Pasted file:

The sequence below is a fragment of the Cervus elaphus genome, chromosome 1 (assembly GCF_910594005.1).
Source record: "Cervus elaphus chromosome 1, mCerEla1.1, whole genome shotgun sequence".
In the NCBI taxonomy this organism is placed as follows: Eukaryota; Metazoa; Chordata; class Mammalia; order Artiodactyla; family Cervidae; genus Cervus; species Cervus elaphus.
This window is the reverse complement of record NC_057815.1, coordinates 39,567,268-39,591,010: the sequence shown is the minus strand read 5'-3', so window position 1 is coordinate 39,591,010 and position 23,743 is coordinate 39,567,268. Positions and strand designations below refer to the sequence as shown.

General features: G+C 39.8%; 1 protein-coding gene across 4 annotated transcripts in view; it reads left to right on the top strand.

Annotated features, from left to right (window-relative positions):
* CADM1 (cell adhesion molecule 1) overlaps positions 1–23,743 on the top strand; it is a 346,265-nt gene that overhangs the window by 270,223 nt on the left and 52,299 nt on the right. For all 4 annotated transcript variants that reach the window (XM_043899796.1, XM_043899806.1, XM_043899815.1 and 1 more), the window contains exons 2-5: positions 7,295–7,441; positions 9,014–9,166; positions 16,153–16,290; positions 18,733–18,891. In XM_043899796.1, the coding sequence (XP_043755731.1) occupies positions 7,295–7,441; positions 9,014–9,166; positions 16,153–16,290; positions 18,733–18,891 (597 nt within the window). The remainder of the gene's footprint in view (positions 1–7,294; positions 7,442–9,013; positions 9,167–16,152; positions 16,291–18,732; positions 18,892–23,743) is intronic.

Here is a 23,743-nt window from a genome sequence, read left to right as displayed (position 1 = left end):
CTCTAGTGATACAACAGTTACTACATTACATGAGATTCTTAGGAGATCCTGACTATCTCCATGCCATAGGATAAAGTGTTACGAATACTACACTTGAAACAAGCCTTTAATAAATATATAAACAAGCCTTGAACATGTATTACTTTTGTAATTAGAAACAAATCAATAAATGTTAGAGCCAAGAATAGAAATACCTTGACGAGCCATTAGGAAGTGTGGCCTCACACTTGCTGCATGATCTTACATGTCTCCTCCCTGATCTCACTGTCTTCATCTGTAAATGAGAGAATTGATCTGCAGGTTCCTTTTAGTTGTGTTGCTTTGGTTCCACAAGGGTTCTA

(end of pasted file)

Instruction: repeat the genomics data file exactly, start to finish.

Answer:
The sequence below is a fragment of the Cervus elaphus genome, chromosome 1 (assembly GCF_910594005.1).
Source record: "Cervus elaphus chromosome 1, mCerEla1.1, whole genome shotgun sequence".
In the NCBI taxonomy this organism is placed as follows: Eukaryota; Metazoa; Chordata; class Mammalia; order Artiodactyla; family Cervidae; genus Cervus; species Cervus elaphus.
This window is the reverse complement of record NC_057815.1, coordinates 39,567,268-39,591,010: the sequence shown is the minus strand read 5'-3', so window position 1 is coordinate 39,591,010 and position 23,743 is coordinate 39,567,268. Positions and strand designations below refer to the sequence as shown.

General features: G+C 39.8%; 1 protein-coding gene across 4 annotated transcripts in view; it reads left to right on the top strand.

Annotated features, from left to right (window-relative positions):
* CADM1 (cell adhesion molecule 1) overlaps positions 1–23,743 on the top strand; it is a 346,265-nt gene that overhangs the window by 270,223 nt on the left and 52,299 nt on the right. For all 4 annotated transcript variants that reach the window (XM_043899796.1, XM_043899806.1, XM_043899815.1 and 1 more), the window contains exons 2-5: positions 7,295–7,441; positions 9,014–9,166; positions 16,153–16,290; positions 18,733–18,891. In XM_043899796.1, the coding sequence (XP_043755731.1) occupies positions 7,295–7,441; positions 9,014–9,166; positions 16,153–16,290; positions 18,733–18,891 (597 nt within the window). The remainder of the gene's footprint in view (positions 1–7,294; positions 7,442–9,013; positions 9,167–16,152; positions 16,291–18,732; positions 18,892–23,743) is intronic.

Here is a 23,743-nt window from a genome sequence, read left to right as displayed (position 1 = left end):
CTCTAGTGATACAACAGTTACTACATTACATGAGATTCTTAGGAGATCCTGACTATCTCCATGCCATAGGATAAAGTGTTACGAATACTACACTTGAAACAAGCCTTTAATAAATATATAAACAAGCCTTGAACATGTATTACTTTTGTAATTAGAAACAAATCAATAAATGTTAGAGCCAAGAATAGAAATACCTTGACGAGCCATTAGGAAGTGTGGCCTCACACTTGCTGCATGATCTTACATGTCTCCTCCCTGATCTCACTGTCTTCATCTGTAAATGAGAGAATTGATCTGCAGGTTCCTTTTAGTTGTGTTGCTTTGGTTCCACAAGGGTTCTA